By Steve Brawner
© 2015 by Steve Brawner Communications, Inc.
If you’re a person who reads this newspaper section or clicks on this column online, you’re probably aware of the national debt and maybe a little concerned, but you’re not crazy about reading 700 words about it.
I get it. The numbers are mind-boggling and the terms confusing. Could there be any more boring words than “federal budget” and “fiscal responsibility”? We’ve been hearing about this bear in the woods for decades, but he never seems to attack.
But a couple of important things happened this past week – one hopeful, one less so – that are worth noting, so let’s cover them. Bear with me. We’re already at 110 words.
Let’s start with the less hopeful news. The Congressional Budget Office (CBO) released its 10-year projections Monday, which told us what we already knew, which is that the debt is growing unsustainably. Already $18 trillion ($57,000 for every American), the debt is expected to grow to $27.3 trillion by 2025.
Each year, the government runs a deficit that adds more to the debt –about $1 trillion every year during the recession, less so in recent years. In 2014, the government added “only” $483 billon to the debt, and the next three years will be about the same. But then the deficit starts rising. By 2025, the government again will spend more than $1 trillion over what it collects that year.
The CBO reports are typically a good information source, but they are based on some rosy scenarios – for example, that Congress won’t extend tax loopholes that it always extends. Forecasters assume there won’t be a terrorist attack, a natural disaster, or a significant economic downturn between now and 2025. On the other hand, unexpected good things can happen as well, such as the United States’ increasing energy independence.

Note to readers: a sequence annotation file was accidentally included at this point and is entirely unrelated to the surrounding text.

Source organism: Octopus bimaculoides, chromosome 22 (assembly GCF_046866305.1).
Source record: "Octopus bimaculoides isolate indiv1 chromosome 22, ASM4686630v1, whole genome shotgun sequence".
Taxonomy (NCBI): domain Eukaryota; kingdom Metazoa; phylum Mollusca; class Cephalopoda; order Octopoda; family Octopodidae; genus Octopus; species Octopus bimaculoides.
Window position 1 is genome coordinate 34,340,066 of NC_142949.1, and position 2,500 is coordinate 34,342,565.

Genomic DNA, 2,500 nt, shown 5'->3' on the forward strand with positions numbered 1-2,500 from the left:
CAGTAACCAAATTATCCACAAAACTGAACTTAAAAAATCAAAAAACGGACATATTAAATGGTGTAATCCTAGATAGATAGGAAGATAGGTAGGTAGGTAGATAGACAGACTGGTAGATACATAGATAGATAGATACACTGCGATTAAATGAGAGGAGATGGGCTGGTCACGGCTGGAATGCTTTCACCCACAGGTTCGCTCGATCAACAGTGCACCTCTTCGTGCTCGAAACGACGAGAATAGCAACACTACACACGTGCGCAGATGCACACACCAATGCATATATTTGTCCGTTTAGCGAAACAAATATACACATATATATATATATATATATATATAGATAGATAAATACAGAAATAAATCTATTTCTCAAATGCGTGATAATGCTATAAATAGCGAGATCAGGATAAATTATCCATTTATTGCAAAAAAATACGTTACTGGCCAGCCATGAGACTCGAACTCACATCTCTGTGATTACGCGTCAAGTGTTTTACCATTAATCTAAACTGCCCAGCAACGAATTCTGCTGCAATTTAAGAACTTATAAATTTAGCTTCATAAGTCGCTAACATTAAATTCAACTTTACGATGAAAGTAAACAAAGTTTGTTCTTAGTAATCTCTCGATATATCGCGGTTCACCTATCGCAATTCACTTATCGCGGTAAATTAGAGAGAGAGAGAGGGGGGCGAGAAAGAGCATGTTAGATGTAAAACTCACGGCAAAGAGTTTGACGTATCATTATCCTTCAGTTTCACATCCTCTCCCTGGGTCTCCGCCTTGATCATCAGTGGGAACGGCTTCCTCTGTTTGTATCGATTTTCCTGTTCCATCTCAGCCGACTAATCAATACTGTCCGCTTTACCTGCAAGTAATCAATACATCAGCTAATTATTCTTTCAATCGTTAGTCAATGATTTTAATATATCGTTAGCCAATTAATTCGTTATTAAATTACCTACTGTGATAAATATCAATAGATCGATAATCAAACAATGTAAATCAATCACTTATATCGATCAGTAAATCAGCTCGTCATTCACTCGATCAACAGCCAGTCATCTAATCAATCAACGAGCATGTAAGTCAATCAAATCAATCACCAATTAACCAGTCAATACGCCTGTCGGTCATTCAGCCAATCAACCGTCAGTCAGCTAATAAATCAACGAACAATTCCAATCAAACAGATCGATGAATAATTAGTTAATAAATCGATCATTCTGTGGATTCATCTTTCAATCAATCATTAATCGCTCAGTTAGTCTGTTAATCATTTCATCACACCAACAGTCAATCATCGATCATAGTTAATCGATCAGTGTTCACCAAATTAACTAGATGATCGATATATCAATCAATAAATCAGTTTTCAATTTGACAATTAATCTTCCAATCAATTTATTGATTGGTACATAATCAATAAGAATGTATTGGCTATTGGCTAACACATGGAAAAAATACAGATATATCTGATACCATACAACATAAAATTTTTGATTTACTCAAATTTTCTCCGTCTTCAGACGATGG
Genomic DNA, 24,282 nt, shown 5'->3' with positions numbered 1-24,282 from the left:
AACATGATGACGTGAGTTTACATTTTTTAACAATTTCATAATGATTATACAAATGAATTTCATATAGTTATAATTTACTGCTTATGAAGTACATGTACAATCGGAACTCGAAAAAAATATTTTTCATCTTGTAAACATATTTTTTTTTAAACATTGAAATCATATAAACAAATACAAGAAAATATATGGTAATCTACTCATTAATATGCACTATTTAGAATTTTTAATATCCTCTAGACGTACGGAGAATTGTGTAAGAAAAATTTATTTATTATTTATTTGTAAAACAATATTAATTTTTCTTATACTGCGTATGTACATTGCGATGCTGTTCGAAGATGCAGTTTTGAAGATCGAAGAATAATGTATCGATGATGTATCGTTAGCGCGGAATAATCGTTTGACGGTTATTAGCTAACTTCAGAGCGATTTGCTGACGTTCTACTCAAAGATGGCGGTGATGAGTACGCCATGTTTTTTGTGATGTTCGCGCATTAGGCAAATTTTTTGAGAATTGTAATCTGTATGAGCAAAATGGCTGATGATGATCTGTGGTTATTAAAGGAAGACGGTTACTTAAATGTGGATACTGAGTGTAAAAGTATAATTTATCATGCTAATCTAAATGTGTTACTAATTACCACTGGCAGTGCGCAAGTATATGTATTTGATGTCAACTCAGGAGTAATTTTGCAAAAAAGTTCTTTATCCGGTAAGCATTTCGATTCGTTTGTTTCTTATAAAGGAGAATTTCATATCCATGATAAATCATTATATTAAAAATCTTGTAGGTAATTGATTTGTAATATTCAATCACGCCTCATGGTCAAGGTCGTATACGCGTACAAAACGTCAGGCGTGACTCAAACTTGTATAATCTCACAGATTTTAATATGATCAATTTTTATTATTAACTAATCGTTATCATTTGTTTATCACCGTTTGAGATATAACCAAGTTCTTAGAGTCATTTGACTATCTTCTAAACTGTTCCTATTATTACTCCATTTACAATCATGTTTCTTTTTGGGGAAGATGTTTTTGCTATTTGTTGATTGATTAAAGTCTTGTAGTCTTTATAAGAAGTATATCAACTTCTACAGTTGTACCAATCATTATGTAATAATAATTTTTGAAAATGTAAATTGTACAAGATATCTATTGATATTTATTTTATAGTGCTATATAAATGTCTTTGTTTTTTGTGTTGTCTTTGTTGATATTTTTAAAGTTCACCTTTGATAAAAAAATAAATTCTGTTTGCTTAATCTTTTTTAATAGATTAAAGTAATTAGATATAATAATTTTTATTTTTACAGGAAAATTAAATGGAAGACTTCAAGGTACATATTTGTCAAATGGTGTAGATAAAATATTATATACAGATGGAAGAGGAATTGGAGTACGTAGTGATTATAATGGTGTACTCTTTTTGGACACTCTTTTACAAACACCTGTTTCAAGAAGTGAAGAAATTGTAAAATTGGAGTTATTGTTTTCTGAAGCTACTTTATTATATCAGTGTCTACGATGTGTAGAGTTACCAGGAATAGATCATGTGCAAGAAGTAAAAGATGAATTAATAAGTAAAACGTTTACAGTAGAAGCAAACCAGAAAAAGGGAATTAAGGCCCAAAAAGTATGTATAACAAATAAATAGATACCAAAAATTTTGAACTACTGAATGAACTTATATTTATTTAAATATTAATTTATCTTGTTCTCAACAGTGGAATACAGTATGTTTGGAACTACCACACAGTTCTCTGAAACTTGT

The CBO projections stop at 2025. The picture does not improve moving forward as the baby boomers age and as spending increases for Social Security and Medicare.
And Medicare is where we get to the hopeful news. The federal Department of Health and Human Services announced this week that it will rely less on the “fee for service” model that has helped create runaway health care costs. Under that model, doctors and hospitals are paid for whatever services they render. They bill, and taxpayers pay, few questions asked, creating an incentive for unnecessary tests and procedures.
In the future, alternative models more often will pay medical providers based on quality of care. This is very hard to do, but it has been tested. Little Rock’s CHI-St. Vincent has been involved in a Medicare pilot program where the hospital and doctors were paid a set amount for joint replacement procedures, and it was up to them to control costs to make a profit. I know we don’t like to think of health care in terms of profits, but the alternative is a government bureaucracy. The result of the pilot program was that patient hospital readmissions after those procedures were reduced by two-thirds. When I asked the hospital’s reform-minded CEO, Peter Banko, why the changes had not been made earlier, he said, honestly defining the problem, “There was no financial incentive to.”
“Until you change how we’re being paid, you’re not going to see changes in the system,” he also said.
At the state level, Arkansas has been involved in a similar effort, the Arkansas Health Care Payment Improvement Initiative, which involves Medicaid, insurance companies and others. As part of the initiative, medical providers have financial incentives to keep costs at certain levels for particular “episodes of care.” One result, according to the Arkansas Center for Health Improvement, is that unnecessary antibiotic prescriptions for certain respiratory infections have decreased 17 percent. Doctors now have a financial incentive not to prescribe medicines that serve no purpose other than making patients feel like something is being done.
These are not perfect solutions. They’re very top-down in a health system that has been becoming increasingly top-down for decades.
But they are hopeful. It is impossible to balance the budget without controlling health care costs. If that could happen, it would be one of those unexpected good things that might mess up CBO’s numbers, in a good way.